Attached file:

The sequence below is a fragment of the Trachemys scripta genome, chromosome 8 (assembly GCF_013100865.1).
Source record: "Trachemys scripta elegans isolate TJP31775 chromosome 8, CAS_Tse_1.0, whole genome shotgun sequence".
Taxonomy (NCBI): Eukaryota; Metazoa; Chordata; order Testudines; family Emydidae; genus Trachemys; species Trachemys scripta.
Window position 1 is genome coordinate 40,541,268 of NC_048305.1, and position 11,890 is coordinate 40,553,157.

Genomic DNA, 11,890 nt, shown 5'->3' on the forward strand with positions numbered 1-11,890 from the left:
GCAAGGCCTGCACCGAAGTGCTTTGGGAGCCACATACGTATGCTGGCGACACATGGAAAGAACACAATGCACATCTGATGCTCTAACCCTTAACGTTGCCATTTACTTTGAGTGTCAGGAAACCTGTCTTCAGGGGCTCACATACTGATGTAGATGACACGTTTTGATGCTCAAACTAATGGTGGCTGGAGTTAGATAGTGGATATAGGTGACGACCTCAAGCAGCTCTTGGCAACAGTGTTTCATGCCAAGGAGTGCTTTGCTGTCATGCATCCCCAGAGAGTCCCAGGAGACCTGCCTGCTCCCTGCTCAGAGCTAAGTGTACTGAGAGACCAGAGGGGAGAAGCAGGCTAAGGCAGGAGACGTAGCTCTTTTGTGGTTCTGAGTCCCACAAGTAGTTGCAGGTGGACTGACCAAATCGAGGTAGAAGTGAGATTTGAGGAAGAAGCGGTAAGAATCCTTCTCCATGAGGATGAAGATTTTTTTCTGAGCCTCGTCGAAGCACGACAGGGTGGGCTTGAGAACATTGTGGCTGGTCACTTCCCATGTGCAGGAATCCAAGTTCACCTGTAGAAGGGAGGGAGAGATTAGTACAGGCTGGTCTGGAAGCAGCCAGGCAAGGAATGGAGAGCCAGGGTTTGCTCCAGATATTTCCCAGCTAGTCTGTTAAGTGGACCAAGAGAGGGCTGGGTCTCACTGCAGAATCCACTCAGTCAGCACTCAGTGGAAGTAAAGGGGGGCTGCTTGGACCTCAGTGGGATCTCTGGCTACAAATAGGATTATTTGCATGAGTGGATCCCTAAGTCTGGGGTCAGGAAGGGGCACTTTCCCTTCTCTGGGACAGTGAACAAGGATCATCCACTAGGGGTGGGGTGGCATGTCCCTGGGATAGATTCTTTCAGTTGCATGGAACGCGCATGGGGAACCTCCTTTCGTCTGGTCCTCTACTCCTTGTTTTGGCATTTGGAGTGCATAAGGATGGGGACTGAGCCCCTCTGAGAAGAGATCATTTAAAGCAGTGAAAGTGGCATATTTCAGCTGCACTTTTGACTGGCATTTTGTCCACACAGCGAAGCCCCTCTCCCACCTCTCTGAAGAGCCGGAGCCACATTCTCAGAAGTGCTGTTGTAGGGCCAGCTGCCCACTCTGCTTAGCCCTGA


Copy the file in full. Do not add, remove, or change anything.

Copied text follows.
The sequence below is a fragment of the Trachemys scripta genome, chromosome 8 (assembly GCF_013100865.1).
Source record: "Trachemys scripta elegans isolate TJP31775 chromosome 8, CAS_Tse_1.0, whole genome shotgun sequence".
Taxonomy (NCBI): Eukaryota; Metazoa; Chordata; order Testudines; family Emydidae; genus Trachemys; species Trachemys scripta.
Window position 1 is genome coordinate 40,541,268 of NC_048305.1, and position 11,890 is coordinate 40,553,157.

Genomic DNA, 11,890 nt, shown 5'->3' on the forward strand with positions numbered 1-11,890 from the left:
GCAAGGCCTGCACCGAAGTGCTTTGGGAGCCACATACGTATGCTGGCGACACATGGAAAGAACACAATGCACATCTGATGCTCTAACCCTTAACGTTGCCATTTACTTTGAGTGTCAGGAAACCTGTCTTCAGGGGCTCACATACTGATGTAGATGACACGTTTTGATGCTCAAACTAATGGTGGCTGGAGTTAGATAGTGGATATAGGTGACGACCTCAAGCAGCTCTTGGCAACAGTGTTTCATGCCAAGGAGTGCTTTGCTGTCATGCATCCCCAGAGAGTCCCAGGAGACCTGCCTGCTCCCTGCTCAGAGCTAAGTGTACTGAGAGACCAGAGGGGAGAAGCAGGCTAAGGCAGGAGACGTAGCTCTTTTGTGGTTCTGAGTCCCACAAGTAGTTGCAGGTGGACTGACCAAATCGAGGTAGAAGTGAGATTTGAGGAAGAAGCGGTAAGAATCCTTCTCCATGAGGATGAAGATTTTTTTCTGAGCCTCGTCGAAGCACGACAGGGTGGGCTTGAGAACATTGTGGCTGGTCACTTCCCATGTGCAGGAATCCAAGTTCACCTGTAGAAGGGAGGGAGAGATTAGTACAGGCTGGTCTGGAAGCAGCCAGGCAAGGAATGGAGAGCCAGGGTTTGCTCCAGATATTTCCCAGCTAGTCTGTTAAGTGGACCAAGAGAGGGCTGGGTCTCACTGCAGAATCCACTCAGTCAGCACTCAGTGGAAGTAAAGGGGGGCTGCTTGGACCTCAGTGGGATCTCTGGCTACAAATAGGATTATTTGCATGAGTGGATCCCTAAGTCTGGGGTCAGGAAGGGGCACTTTCCCTTCTCTGGGACAGTGAACAAGGATCATCCACTAGGGGTGGGGTGGCATGTCCCTGGGATAGATTCTTTCAGTTGCATGGAACGCGCATGGGGAACCTCCTTTCGTCTGGTCCTCTACTCCTTGTTTTGGCATTTGGAGTGCATAAGGATGGGGACTGAGCCCCTCTGAGAAGAGATCATTTAAAGCAGTGAAAGTGGCATATTTCAGCTGCACTTTTGACTGGCATTTTGTCCACACAGCGAAGCCCCTCTCCCACCTCTCTGAAGAGCCGGAGCCACATTCTCAGAAGTGCTGTTGTAGGGCCAGCTGCCCACTCTGCTTAGCCCTGA